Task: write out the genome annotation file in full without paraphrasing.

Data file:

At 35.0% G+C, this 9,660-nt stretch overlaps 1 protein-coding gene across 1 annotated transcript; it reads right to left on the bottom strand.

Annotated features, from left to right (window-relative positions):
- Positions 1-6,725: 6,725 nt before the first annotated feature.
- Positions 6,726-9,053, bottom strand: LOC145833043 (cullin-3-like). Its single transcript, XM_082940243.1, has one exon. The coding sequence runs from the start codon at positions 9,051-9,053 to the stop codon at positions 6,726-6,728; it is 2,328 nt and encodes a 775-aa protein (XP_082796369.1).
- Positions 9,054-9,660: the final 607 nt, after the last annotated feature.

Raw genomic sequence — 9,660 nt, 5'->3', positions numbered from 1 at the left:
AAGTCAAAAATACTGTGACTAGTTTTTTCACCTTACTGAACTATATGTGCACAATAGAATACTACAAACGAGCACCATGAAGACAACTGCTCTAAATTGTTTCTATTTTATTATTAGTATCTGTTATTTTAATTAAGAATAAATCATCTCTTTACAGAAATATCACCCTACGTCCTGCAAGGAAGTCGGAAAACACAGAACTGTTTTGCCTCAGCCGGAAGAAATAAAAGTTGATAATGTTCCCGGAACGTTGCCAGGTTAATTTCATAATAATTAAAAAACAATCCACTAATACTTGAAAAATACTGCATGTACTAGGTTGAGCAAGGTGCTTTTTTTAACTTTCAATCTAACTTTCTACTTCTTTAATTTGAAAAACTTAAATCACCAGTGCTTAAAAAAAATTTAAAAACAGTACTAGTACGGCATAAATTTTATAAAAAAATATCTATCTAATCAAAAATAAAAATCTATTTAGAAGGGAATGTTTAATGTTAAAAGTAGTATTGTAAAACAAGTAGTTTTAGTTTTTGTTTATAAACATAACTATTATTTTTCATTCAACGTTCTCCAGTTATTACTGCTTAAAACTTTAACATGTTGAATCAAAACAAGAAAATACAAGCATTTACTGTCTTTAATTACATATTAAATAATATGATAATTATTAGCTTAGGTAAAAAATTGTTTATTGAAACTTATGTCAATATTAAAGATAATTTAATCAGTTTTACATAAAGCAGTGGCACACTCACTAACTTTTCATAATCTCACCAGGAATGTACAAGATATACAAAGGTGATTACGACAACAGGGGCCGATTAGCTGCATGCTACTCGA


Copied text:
At 35.0% G+C, this 9,660-nt stretch overlaps 1 protein-coding gene across 1 annotated transcript; it reads right to left on the bottom strand.

Annotated features, from left to right (window-relative positions):
- Positions 1-6,725: 6,725 nt before the first annotated feature.
- Positions 6,726-9,053, bottom strand: LOC145833043 (cullin-3-like). Its single transcript, XM_082940243.1, has one exon. The coding sequence runs from the start codon at positions 9,051-9,053 to the stop codon at positions 6,726-6,728; it is 2,328 nt and encodes a 775-aa protein (XP_082796369.1).
- Positions 9,054-9,660: the final 607 nt, after the last annotated feature.

Raw genomic sequence — 9,660 nt, 5'->3', positions numbered from 1 at the left:
AAGTCAAAAATACTGTGACTAGTTTTTTCACCTTACTGAACTATATGTGCACAATAGAATACTACAAACGAGCACCATGAAGACAACTGCTCTAAATTGTTTCTATTTTATTATTAGTATCTGTTATTTTAATTAAGAATAAATCATCTCTTTACAGAAATATCACCCTACGTCCTGCAAGGAAGTCGGAAAACACAGAACTGTTTTGCCTCAGCCGGAAGAAATAAAAGTTGATAATGTTCCCGGAACGTTGCCAGGTTAATTTCATAATAATTAAAAAACAATCCACTAATACTTGAAAAATACTGCATGTACTAGGTTGAGCAAGGTGCTTTTTTTAACTTTCAATCTAACTTTCTACTTCTTTAATTTGAAAAACTTAAATCACCAGTGCTTAAAAAAAATTTAAAAACAGTACTAGTACGGCATAAATTTTATAAAAAAATATCTATCTAATCAAAAATAAAAATCTATTTAGAAGGGAATGTTTAATGTTAAAAGTAGTATTGTAAAACAAGTAGTTTTAGTTTTTGTTTATAAACATAACTATTATTTTTCATTCAACGTTCTCCAGTTATTACTGCTTAAAACTTTAACATGTTGAATCAAAACAAGAAAATACAAGCATTTACTGTCTTTAATTACATATTAAATAATATGATAATTATTAGCTTAGGTAAAAAATTGTTTATTGAAACTTATGTCAATATTAAAGATAATTTAATCAGTTTTACATAAAGCAGTGGCACACTCACTAACTTTTCATAATCTCACCAGGAATGTACAAGATATACAAAGGTGATTACGACAACAGGGGCCGATTAGCTGCATGCTACTCGA